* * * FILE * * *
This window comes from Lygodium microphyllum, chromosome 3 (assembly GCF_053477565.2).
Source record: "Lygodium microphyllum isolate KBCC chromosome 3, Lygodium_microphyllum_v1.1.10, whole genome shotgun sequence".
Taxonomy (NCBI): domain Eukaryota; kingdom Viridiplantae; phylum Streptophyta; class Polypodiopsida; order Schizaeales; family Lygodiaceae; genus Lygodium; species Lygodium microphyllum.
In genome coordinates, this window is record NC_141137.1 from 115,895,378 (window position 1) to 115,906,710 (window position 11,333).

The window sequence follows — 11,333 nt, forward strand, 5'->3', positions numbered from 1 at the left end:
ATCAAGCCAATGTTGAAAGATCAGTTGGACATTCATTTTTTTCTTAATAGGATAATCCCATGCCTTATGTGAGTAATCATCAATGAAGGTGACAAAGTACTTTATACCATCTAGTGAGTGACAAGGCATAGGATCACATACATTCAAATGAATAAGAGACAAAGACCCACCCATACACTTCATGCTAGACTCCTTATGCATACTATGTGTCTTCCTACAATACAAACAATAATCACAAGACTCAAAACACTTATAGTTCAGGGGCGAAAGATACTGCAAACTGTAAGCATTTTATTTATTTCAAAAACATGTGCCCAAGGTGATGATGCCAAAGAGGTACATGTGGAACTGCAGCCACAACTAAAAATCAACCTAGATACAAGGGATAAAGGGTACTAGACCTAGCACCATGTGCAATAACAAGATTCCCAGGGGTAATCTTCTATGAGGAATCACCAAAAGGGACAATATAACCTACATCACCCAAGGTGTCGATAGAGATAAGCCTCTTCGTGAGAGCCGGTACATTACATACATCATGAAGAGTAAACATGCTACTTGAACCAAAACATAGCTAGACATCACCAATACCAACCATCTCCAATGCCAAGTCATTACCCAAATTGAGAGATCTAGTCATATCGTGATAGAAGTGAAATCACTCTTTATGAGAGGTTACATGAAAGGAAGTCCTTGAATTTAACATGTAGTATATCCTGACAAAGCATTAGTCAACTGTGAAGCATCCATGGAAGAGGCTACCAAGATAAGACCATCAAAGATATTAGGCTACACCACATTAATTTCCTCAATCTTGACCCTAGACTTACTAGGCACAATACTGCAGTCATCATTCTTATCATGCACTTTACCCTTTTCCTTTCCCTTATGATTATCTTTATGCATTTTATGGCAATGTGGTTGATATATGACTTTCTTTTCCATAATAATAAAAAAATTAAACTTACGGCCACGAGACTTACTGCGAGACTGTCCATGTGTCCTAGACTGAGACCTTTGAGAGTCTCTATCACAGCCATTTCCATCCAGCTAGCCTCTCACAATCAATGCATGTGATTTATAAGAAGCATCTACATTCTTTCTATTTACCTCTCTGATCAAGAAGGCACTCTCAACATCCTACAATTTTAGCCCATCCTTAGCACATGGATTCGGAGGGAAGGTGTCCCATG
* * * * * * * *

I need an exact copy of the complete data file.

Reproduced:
This window comes from Lygodium microphyllum, chromosome 3 (assembly GCF_053477565.2).
Source record: "Lygodium microphyllum isolate KBCC chromosome 3, Lygodium_microphyllum_v1.1.10, whole genome shotgun sequence".
Taxonomy (NCBI): domain Eukaryota; kingdom Viridiplantae; phylum Streptophyta; class Polypodiopsida; order Schizaeales; family Lygodiaceae; genus Lygodium; species Lygodium microphyllum.
In genome coordinates, this window is record NC_141137.1 from 115,895,378 (window position 1) to 115,906,710 (window position 11,333).

The window sequence follows — 11,333 nt, forward strand, 5'->3', positions numbered from 1 at the left end:
ATCAAGCCAATGTTGAAAGATCAGTTGGACATTCATTTTTTTCTTAATAGGATAATCCCATGCCTTATGTGAGTAATCATCAATGAAGGTGACAAAGTACTTTATACCATCTAGTGAGTGACAAGGCATAGGATCACATACATTCAAATGAATAAGAGACAAAGACCCACCCATACACTTCATGCTAGACTCCTTATGCATACTATGTGTCTTCCTACAATACAAACAATAATCACAAGACTCAAAACACTTATAGTTCAGGGGCGAAAGATACTGCAAACTGTAAGCATTTTATTTATTTCAAAAACATGTGCCCAAGGTGATGATGCCAAAGAGGTACATGTGGAACTGCAGCCACAACTAAAAATCAACCTAGATACAAGGGATAAAGGGTACTAGACCTAGCACCATGTGCAATAACAAGATTCCCAGGGGTAATCTTCTATGAGGAATCACCAAAAGGGACAATATAACCTACATCACCCAAGGTGTCGATAGAGATAAGCCTCTTCGTGAGAGCCGGTACATTACATACATCATGAAGAGTAAACATGCTACTTGAACCAAAACATAGCTAGACATCACCAATACCAACCATCTCCAATGCCAAGTCATTACCCAAATTGAGAGATCTAGTCATATCGTGATAGAAGTGAAATCACTCTTTATGAGAGGTTACATGAAAGGAAGTCCTTGAATTTAACATGTAGTATATCCTGACAAAGCATTAGTCAACTGTGAAGCATCCATGGAAGAGGCTACCAAGATAAGACCATCAAAGATATTAGGCTACACCACATTAATTTCCTCAATCTTGACCCTAGACTTACTAGGCACAATACTGCAGTCATCATTCTTATCATGCACTTTACCCTTTTCCTTTCCCTTATGATTATCTTTATGCATTTTATGGCAATGTGGTTGATATATGACTTTCTTTTCCATAATAATAAAAAAATTAAACTTACGGCCACGAGACTTACTGCGAGACTGTCCATGTGTCCTAGACTGAGACCTTTGAGAGTCTCTATCACAGCCATTTCCATCCAGCTAGCCTCTCACAATCAATGCATGTGATTTATAAGAAGCATCTACATTCTTTCTATTTACCTCTCTGATCAAGAAGGCACTCTCAACATCCTACAATTTTAGCCCATCCTTAGCACATGGATTCGGAGGGAAGGTGTCCCATG